“Upstairs getting Royael ready for dance class.” Annette’s face clouded with concern. “Are you all right?”
Charlene looked toward the stairs as Raven bounced down and tried to give her a hug. She pushed the magazine in her daughter’s face. With narrowed eyes, she watched Raven focus on the baby pictures of her half-sister, Trinity.
“Awe, my baby sister is so adorable.”
“Really, Raven? I’ve paid for your photography school and always offer you money. But, you can’t help being conniving.” Instead of being concerned with the wet-works falling down her daughter’s cheeks, Charlene turned to see Royael padding downstairs. She tuned out her grandchild’s warm hello. Like a tornado, she went through the house. Picked up a flower vase, “This looks new. Did you buy this with the money you got for effing me over?” She slammed the vase into the floor. The sound of it shattering on to vinyl in the kitchen caused Royael to cry hysterically.
Annette shielded Royael, and pointed up the stairs, but the child froze. “Go, now!”
“This frame looks new.” Charlene torpedoed toward a picture, snatched it off the living room wall and tossed it over her shoulder. In a confusing-state-of-madness, she ended in the kitchen. A toaster oven caught her eye, out of place with the rest of the old appliances. She snatched the plug out of the walls, scrapped it over the peeling green counter. It CLANKED to the floor. “Did this come from the money, too?”
“Mom, I didn’t do it.” Rooted in the same spot, Raven turned the bangles on her wrist.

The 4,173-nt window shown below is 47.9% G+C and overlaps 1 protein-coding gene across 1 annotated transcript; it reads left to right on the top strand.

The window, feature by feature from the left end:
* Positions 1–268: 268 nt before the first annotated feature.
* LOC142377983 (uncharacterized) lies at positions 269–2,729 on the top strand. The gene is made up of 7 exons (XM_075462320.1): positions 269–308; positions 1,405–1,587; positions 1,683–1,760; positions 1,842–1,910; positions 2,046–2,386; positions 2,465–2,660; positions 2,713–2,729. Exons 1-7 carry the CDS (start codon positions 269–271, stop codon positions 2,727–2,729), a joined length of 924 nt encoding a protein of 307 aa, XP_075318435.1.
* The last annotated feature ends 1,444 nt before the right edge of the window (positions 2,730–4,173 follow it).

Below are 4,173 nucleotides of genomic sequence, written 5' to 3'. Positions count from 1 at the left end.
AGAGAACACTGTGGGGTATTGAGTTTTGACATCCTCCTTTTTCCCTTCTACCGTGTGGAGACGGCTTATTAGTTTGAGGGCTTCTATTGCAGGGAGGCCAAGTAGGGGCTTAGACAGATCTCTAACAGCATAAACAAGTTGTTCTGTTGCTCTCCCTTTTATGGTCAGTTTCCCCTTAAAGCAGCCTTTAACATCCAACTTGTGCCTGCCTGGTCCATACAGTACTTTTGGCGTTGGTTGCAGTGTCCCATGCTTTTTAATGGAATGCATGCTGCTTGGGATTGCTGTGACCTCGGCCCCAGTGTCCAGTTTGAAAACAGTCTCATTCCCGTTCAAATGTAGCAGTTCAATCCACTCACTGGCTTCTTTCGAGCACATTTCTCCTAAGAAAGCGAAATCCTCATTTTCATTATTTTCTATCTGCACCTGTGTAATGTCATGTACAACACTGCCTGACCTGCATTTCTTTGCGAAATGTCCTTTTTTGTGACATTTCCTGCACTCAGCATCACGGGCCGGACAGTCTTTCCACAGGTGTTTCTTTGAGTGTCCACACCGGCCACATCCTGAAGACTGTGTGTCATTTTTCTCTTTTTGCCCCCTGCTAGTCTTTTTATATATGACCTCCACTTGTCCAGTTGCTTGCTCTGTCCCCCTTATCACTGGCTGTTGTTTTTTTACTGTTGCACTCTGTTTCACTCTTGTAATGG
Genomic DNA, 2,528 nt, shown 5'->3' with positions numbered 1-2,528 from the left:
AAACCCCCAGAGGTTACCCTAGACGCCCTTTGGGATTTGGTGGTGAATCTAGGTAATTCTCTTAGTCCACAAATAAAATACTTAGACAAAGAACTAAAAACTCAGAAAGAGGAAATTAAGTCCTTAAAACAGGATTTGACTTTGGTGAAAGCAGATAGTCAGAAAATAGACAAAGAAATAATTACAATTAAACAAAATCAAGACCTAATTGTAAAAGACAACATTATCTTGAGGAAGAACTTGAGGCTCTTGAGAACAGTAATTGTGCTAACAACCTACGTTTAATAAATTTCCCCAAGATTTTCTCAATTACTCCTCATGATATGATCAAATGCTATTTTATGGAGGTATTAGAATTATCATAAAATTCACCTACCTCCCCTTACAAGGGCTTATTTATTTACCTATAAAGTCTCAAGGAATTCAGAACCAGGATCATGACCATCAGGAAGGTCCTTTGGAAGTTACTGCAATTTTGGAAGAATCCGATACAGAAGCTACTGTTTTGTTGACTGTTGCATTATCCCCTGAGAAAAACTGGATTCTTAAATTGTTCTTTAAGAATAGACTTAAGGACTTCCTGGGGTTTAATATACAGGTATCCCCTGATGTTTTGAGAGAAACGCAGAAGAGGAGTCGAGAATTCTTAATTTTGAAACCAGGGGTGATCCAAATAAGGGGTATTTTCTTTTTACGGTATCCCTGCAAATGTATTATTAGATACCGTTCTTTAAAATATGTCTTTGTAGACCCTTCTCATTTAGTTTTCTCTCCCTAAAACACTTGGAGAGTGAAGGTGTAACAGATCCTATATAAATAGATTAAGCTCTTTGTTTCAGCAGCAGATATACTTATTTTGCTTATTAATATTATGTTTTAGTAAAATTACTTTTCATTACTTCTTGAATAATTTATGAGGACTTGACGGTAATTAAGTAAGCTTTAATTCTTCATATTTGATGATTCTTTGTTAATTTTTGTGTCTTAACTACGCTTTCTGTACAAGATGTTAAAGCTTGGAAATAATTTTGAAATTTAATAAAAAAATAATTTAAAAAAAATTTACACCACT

“Do not call me mom, ever again.” Stilettos clicking on the vinyl, she picked up Royael and pulled at her grandchild’s clothes. “When did your momma buy you this new-looking tutu?”
Eyes roaming, Charlene stormed to the bookshelf that also doubled as a TV stand. When strong arms snaked around her waist, she screamed. When had Damien arrived?
“Calm down, babe,” he said.
Dang, my assistant had to have called him. Charlene wriggled free of her husband’s hold. “I won’t take this!”
“Charlene, you best be leaving now.” Annette pointed toward the door.
In a few swift steps she stepped in front of Annette, eyes pleading. “Momma, I said Raven tried to pimp out my family–taking pictures of Trinity! Don’t you care?… So you’re on Raven’s side?” I knew it!
“I’m not on no sides. Don’t ever come in my house acting foolish, got the devil in ya. He does not belong here!”
“Momma?” Charlene tried to take her hand, but Annette moved away. The devil is not in me it’s in Raven. She couldn’t move for sobbing. Damien touched her shoulder, said something in her ear while rubbing her back. “I get it. I never had a chance! You two are always together. Raven is the child you wish I’d been–just because she sings in the choir don’t make her Christian. You’re still mad at me for running away and not coming home even after I was raped.”
“I’m not mad at you but disappointed that you’d come into my house and terrorize your child. Did you see your granddaughter crying a minute ago?” Annette pursed her lips. They mirrored each other’s bewilderment.
“You don’t have to be disappointed in me again.” Charlene stood tall, shoulders squared.
“Char, don’t say something regrettable. We’ll figure out who did this,” Damien promised.
“I already know who.” She turned to her child, “Raven, I don’t ever want to see you again. You’re a jaded child that’s been through so much that you can’t truly forgive people. That depression will eat you up, one day.” Glancing at Annette, she added, “I don’t want to see you either.”
She walked out, slamming the door behind her. Realizing she still had the magazine in her hand, she tossed it at the closed door with such force that her body swayed. I’m never coming back. I just got home from endless hours on the set in Hollywood. It’s time to go see my baby, my daughter. Her only daughter.